In the case of the cell, both the underlying 4x3 structural mechanism (in the coding pattern of DNA, with its multiplicity of amino acid and protein products, which could be put to various uses) and a higher level dynamical expression of the system are evident, as in the combining of genetic material (molecular "sex") and in the development of symbiotic and specialized organelles. At higher levels of biological organization, while the DNA is obviously still there, only the dynamical expression of the system may be evident. The transformation in the system product at this first level is likewise obvious. Beginning with a passive molecule, at the mercy of its environment, we end with a cell enclosed by a membrane (at least partially controlling its environment), actively seeking nutrients and energy, a causal "agent" with an "identity" exercising a conservation function: self-preservation.
The 4-level biological hierarchy progresses through a series of bounded units of which the first is the cell, delimited by the cell wall or membrane. Within this protected boundary reside the various organelles which allow DNA to acquire from the environment all the necessary ingredients to maintain and reproduce itself. These organelles are the analogs of system parts (organs, populations, ecosystems) which reappear at every higher level of biological organization, evidence of the hierarchical fractal structure and underlying ordering dynamic of the biological realm.
We have been able to trace the physical evidence of an apparent 4x3 General System pattern from conservation law and the formation of baryons in the Creation Event, to the special properties of alpha particles and the nucleosynthetic pathway of stars; thence to the nuclear and electronic configurations of the carbon atom; again to the tetrahedral bonds of carbon molecules, crystals, and water; finally to the molecular composition of DNA and its coding pattern. This grand organizational metric of nature spans the eons between the creation of the Universe and the creation of life, the spatial scale between subatomic particles and biological cells, and the functional scale between the resonant 4x3 fractal algorithm of the abiotic atomic realm to the replicating information code of DNA and biotic systems. The 4x3 pattern establishes itself firmly in the foundation of living systems through the structure and organization of the genetic material and code, molding life upon a universal ordering principle. The hard evidence of this pattern submerges beyond the cellular level of the biological hierarchy, hidden by the great complexity of its productions, and is not seen again in definitive form until it reappears at the species level in human thought, both ancient and modern, and in certain aspects of the astrophysical realm. Nevertheless, we see the underlying pattern reflected in the dynamic and structure of the various organizational levels of the biological domain.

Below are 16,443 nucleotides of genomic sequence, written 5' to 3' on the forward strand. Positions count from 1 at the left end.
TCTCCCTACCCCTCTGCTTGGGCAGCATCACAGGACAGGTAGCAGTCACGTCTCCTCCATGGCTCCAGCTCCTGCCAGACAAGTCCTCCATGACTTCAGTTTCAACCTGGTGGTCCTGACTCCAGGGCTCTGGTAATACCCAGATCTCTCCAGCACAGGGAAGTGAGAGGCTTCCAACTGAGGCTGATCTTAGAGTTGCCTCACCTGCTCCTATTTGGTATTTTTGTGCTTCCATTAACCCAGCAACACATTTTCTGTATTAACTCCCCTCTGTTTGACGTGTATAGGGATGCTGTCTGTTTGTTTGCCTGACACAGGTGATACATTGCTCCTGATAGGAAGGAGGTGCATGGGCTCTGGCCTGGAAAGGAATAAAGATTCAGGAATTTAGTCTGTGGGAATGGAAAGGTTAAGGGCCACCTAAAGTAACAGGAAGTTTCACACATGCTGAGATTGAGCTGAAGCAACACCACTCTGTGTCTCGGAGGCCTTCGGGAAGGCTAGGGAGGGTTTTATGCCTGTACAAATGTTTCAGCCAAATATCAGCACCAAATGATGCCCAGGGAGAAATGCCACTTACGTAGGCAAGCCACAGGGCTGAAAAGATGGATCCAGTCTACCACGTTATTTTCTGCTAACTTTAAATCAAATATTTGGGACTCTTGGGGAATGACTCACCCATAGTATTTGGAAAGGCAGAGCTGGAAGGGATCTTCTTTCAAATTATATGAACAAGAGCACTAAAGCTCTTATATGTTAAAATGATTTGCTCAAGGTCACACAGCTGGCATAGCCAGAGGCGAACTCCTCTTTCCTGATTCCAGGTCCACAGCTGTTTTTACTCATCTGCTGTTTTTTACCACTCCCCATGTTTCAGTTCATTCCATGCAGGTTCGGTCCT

The second biological level of organization is that of the multicellular organism. The pairing function here is cell division. If new cells adhere to the old, and later differentiate, we have the basis of multicellular organisms and specialized tissues.
Too many of the same kind of cell at one time and place creates a crisis of overpopulation: energy and nutrient shortage, waste pollution. The third column at the organism level is the crisis stage which must be resolved by mutualistic interaction, or the sharing of differences. Cells have responded to this problem in at least two ways; differentiation within a reproducing collection of cells, or symbiotic mutualism between unrelated cells. Some cells can use the waste products of others, while other interactions are mutually beneficial. Differing cellular specialties can be joined to create a new way of coping with the environment to the benefit of all. Swapping of genetic information between cells can harmonize the whole aggregation to a new unitary and adaptive stage. Whether this process involves the different abilities of unrelated cells, or activating and repressing different parts of the same rich genetic base, the method and result are equivalent from our point of view: in either case a multicellular organism is created following the Land-Jaccaci dynamic.
It is to be noted that the evolution of multicellular organisms from single cells actually took longer than the evolution of life itself from the prebiotic amino acid "soup". The cause of this delay may be due to either the cells actively resisting giving up their independent and individual identities and coordinating their activities, or the fact that evolution simply had far fewer cells to work with than molecules.
The resulting multicellular organism with its specialized tissue types is usually covered or delimited by a boundary layer of some type of protective "skin", whether plant or animal, and becomes the unit of the next stage of the biological hierarchy. The specialized organ systems of these creatures are analogous in function to the cellular organelles of the preceding level.
Is there a functional as well as a structural and organizational expression of the 4x3 pattern at the organism level? If there is, I speculate that it takes the form of three biological functions supported by the development of 4 specialized organ systems, or tissue types. The three functions, basic to all biology, are: 1) maintenance, or self preservation (metabolism); 2) reproduction; 3) perception. A fourth, emergent property is implicit in these three, through the process of natural selection: evolution. The four organ or tissue systems which specialize to support these functions are: 1) energy related (acquisition, utilization, excretion); 2) sensory; 3) structural; 4) behavioral. The behavioral system integrates and motivates the activities of the other three. It is to be understood that the elaboration of this putative 3x4 matrix produces twelve systems; for example, energy systems service maintenance, reproductive, and perceptual functions and may result in three specialized energy systems, etc.